I’m thrilled with the way my blog turned out. Will it be the last redesign? Probably not. But for now I’m glad that most of the work is done, and I can go back to writing!

Posting Less Frequently Can Lead to Higher Reader Engagement

I just read an interesting post by Terry Dean outlining Which 10 RSS Feeds He Actually Reads.

Terry used the ‘Trends’ feature on Google Reader to analyze which blogs had the highest % of posts that he actually read. The list of blogs that he mentioned were all great blogs which would account for the high %’s that each got to some degree – but as I read through the 10 blogs I noticed something else that I think might also account for it and increase the chances of them having their posts actually read….

they post less frequently than many other blogs

This was initially just a hunch – so I decided to do a little research on each of the ten blogs.


Posting Averages of Terry’s Most Read Blogs

Over the last week on these blogs the average posting frequency was 0.8 posts per day. I thought that is probably a little skewed because it’s the new year – so I went back to an early week in December where I found that the posting averages were just on 1 post per day on average per blog.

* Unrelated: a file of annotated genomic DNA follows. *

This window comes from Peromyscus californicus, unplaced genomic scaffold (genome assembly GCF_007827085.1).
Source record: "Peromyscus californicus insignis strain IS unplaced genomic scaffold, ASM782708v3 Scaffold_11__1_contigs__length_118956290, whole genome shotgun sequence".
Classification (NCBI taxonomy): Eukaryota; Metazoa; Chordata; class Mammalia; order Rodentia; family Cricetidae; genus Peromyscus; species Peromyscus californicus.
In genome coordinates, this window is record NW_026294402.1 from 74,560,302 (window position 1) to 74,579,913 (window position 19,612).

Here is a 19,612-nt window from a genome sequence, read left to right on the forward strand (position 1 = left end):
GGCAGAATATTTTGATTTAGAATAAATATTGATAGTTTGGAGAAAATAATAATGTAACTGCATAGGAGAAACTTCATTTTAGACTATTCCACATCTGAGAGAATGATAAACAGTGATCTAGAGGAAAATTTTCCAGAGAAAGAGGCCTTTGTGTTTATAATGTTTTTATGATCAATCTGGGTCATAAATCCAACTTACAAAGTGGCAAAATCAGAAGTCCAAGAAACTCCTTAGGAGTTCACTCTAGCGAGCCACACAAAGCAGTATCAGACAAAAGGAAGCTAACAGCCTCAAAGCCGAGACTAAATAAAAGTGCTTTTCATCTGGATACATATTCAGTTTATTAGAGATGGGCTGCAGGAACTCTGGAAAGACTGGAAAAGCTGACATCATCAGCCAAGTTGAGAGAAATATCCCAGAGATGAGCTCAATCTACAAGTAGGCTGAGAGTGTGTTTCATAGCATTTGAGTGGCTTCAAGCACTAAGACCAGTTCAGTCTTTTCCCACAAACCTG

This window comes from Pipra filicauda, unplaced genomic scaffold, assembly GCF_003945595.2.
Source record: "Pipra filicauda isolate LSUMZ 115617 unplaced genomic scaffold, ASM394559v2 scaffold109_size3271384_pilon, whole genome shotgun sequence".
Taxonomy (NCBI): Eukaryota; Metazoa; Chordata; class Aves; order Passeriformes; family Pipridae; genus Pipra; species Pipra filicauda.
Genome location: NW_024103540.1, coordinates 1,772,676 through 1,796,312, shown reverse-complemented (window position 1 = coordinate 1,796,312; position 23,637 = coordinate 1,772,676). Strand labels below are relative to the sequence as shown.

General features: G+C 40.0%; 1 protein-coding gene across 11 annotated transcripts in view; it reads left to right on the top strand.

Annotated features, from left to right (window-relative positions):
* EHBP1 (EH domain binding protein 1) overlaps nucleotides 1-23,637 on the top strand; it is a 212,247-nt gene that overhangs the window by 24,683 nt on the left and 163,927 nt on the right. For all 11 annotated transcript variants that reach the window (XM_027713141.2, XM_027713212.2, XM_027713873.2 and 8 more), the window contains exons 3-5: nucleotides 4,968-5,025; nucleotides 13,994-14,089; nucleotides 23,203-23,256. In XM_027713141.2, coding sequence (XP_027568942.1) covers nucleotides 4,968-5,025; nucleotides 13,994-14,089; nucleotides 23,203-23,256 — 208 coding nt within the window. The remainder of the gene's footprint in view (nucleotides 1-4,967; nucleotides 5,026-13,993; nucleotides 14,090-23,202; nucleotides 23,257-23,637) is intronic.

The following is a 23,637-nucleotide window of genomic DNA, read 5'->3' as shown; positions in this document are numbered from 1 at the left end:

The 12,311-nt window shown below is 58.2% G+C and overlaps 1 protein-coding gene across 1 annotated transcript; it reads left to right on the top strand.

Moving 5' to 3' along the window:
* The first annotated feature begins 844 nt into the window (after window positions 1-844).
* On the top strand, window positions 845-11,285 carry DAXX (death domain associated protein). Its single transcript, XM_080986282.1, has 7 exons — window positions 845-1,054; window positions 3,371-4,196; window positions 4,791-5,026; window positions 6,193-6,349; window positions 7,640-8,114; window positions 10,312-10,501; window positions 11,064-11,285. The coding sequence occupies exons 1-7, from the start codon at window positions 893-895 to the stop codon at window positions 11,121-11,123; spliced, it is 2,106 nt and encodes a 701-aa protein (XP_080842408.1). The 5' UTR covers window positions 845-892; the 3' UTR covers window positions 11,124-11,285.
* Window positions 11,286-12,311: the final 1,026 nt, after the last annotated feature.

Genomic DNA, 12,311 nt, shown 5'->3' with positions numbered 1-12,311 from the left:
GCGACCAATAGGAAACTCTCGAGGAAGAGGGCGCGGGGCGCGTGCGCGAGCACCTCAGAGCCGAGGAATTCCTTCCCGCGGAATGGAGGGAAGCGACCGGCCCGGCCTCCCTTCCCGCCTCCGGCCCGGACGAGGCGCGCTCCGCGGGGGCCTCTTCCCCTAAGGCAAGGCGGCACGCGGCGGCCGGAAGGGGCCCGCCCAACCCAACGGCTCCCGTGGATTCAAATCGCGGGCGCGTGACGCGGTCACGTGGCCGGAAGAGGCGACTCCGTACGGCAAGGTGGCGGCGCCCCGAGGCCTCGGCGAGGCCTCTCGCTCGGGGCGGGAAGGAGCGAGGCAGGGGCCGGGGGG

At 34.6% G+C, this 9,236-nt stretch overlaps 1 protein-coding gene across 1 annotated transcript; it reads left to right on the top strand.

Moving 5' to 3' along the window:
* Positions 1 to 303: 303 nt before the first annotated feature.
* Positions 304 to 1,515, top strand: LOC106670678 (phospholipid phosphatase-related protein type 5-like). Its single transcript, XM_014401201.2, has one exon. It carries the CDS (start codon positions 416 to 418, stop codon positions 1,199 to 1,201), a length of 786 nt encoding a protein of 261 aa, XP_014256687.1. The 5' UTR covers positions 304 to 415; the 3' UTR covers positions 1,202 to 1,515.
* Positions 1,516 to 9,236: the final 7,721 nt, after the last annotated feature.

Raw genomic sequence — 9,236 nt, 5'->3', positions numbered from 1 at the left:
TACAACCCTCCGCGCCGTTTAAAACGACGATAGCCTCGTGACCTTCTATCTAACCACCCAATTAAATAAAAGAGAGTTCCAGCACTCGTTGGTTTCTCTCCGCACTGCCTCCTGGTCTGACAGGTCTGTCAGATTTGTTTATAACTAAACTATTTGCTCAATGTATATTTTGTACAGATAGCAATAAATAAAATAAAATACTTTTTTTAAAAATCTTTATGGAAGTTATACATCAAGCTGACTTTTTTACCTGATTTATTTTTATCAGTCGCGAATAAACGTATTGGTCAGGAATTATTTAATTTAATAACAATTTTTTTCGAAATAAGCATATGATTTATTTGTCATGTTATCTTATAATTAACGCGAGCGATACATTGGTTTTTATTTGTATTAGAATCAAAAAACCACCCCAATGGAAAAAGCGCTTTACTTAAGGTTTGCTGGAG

A couple of them post only on weekdays, a few post once 7 days a week and a couple of others post up to 2 posts a day – but on average the posting frequency wasn’t huge – but it was consistent.

Posting Averages of My Most Read Blogs

I then decided to do the same research on my own most read feeds in Google Reader.

My results were a little different to Terry’s and probably skewed because I have an ‘A-list’ of feeds that I follow more religiously because they break news (this group were all at 100% read) but I noticed a similar trend to what I observed in Terry’s top read blogs – they posted less frequently.

At least in my own reading habits – if you post more than a few times a day my engagement with your posts (or the % of them that I actually read) decreases a little.

I’m not arguing that everyone should cut their posting levels back to a minimalist level (because there are some blogs who post a lot that I do read heavily) – but it does illustrate that sometimes less is more.